A typeface is a lot like a person. Just as you wear different clothes for different occasions and different jobs, so does a typeface. Underneath those clothes, though, you’re still you. The way you dress doesn’t change who you are, and people still recognize you. The same applies to type design. The concept of a typeface is like the person inside the clothes; the different variations are the clothes typefaces wear.
Display cuts dress up. Meant to be set big, their design has the opportunity to shine and show off its details. Text cuts, by contrast, wear tough work clothes. Counters and apertures are opened up; ink traps are carved out; x-heights are usually raised; and spacing grows looser, allowing more air inside and around the characters to avoid clogging up at small sizes. Delicate parts grow sturdier so they don’t break up in less favorable conditions. (For more on the differences between display and text faces, see Inside the fonts: optical sizes.)
Contrary to Highsmith’s previous, more energetic designs, Allium is a calmer, quieter face, an exercise in harmony and balance. Instead of toning down its personality for small sizes, Highsmith did the opposite: he amped up Allium’s characteristics to increase differentiation between characters and aid legibility at small sizes. To return to our earlier analogy, he didn’t just roll up Allium’s sleeves to create Allium Text; he completely undressed it and sent it back outside in more sensible work attire.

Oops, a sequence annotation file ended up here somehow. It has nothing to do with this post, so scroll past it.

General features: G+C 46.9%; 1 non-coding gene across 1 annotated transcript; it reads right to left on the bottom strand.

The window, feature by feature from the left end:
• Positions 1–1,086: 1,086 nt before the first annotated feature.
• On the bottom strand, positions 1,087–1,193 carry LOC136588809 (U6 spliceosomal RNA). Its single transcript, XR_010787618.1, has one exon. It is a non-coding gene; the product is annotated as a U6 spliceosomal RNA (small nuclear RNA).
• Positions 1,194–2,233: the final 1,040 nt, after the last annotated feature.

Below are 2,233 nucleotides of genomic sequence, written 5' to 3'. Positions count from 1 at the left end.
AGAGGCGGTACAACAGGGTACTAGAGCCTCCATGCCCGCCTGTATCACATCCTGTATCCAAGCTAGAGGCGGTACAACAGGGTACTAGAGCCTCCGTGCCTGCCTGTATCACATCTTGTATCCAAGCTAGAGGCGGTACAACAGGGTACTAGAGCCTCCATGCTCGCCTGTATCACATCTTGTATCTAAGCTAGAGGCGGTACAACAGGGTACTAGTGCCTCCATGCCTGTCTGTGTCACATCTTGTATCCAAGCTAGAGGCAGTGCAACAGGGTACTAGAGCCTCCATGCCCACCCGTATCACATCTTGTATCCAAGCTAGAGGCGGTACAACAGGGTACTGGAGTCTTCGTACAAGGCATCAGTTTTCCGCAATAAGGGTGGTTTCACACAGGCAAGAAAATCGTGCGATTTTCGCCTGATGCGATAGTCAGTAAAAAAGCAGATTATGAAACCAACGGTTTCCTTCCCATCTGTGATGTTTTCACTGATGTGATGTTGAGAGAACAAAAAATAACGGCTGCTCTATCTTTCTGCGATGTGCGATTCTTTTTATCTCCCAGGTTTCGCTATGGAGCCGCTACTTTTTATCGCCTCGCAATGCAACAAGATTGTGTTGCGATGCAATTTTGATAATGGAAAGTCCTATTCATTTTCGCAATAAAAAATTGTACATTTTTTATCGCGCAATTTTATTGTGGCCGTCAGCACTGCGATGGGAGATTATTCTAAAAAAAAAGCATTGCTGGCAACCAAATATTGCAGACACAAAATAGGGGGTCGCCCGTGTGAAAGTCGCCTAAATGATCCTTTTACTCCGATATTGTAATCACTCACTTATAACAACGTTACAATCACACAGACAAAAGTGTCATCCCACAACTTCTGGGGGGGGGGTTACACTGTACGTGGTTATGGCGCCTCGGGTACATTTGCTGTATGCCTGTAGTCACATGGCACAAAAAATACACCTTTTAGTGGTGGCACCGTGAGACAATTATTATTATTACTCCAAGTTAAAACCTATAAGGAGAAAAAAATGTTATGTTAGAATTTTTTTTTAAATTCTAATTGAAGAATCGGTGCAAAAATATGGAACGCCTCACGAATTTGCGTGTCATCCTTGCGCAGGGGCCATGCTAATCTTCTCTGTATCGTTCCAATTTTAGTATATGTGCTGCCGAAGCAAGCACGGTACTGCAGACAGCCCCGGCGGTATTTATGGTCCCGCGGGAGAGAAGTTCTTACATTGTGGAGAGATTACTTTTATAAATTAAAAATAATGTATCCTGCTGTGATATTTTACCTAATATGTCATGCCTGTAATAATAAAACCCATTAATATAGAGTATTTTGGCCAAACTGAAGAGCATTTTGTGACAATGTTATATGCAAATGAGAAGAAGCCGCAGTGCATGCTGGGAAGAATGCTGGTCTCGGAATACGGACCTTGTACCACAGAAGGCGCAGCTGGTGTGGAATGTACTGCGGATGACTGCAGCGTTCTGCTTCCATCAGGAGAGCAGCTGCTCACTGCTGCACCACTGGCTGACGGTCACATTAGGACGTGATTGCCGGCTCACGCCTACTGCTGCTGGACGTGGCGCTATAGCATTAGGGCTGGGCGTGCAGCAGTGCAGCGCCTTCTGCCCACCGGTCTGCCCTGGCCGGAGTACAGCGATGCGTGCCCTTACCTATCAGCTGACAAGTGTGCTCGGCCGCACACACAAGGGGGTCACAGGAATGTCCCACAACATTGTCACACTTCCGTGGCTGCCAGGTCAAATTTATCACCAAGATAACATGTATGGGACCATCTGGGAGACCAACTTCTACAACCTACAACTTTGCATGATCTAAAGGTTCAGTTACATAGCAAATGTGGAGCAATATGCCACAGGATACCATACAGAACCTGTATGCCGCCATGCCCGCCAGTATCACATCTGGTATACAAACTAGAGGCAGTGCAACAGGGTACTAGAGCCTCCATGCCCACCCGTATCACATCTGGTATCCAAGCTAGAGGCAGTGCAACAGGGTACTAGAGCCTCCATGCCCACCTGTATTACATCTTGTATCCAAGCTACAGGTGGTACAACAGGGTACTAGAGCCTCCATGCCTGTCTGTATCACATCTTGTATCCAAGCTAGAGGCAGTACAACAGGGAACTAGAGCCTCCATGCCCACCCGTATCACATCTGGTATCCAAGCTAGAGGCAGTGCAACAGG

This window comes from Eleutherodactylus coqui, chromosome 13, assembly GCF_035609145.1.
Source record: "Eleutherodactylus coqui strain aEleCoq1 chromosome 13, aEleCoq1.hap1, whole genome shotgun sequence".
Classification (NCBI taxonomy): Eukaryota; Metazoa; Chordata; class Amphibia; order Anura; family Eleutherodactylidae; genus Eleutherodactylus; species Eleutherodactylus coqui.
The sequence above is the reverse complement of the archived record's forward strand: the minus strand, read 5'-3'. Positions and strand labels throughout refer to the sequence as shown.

Highsmith brought his display design back to its essence by evaluating what Allium conveys and aims to achieve. He then outfitted the typographic concept with confident formal attributes. For example, he made the ear on the g, the outgoing curve on the l, and the shoulder of the r more prominent, and gave the a a tail. Besides introducing the usual adjustments—a bigger x-height, opened-up counters, and looser spacing—Highsmith also emphasized the tapers and bumped up the contrast.
These changes may not be readily perceptible, but they considerably improve reading comfort in continuous text—precisely what Allium Text needed to achieve. The new optical size comes in four weights, from Light to Black, with matching italics; the two lightest weights would become too frail at small sizes. Discover Allium’s new, practical suit that soothes the eyes and makes copy flow.
Like all Occupant fonts, Allium Text is available for print, web, applications, and ePub licensing. Webfonts may be tested free for thirty days. To stay current on all things Occupant, subscribe to Type Network News, our occasional email newsletter featuring font releases, foundry happenings, type and design events, and more.
The Type Network staff dresses up, and then down.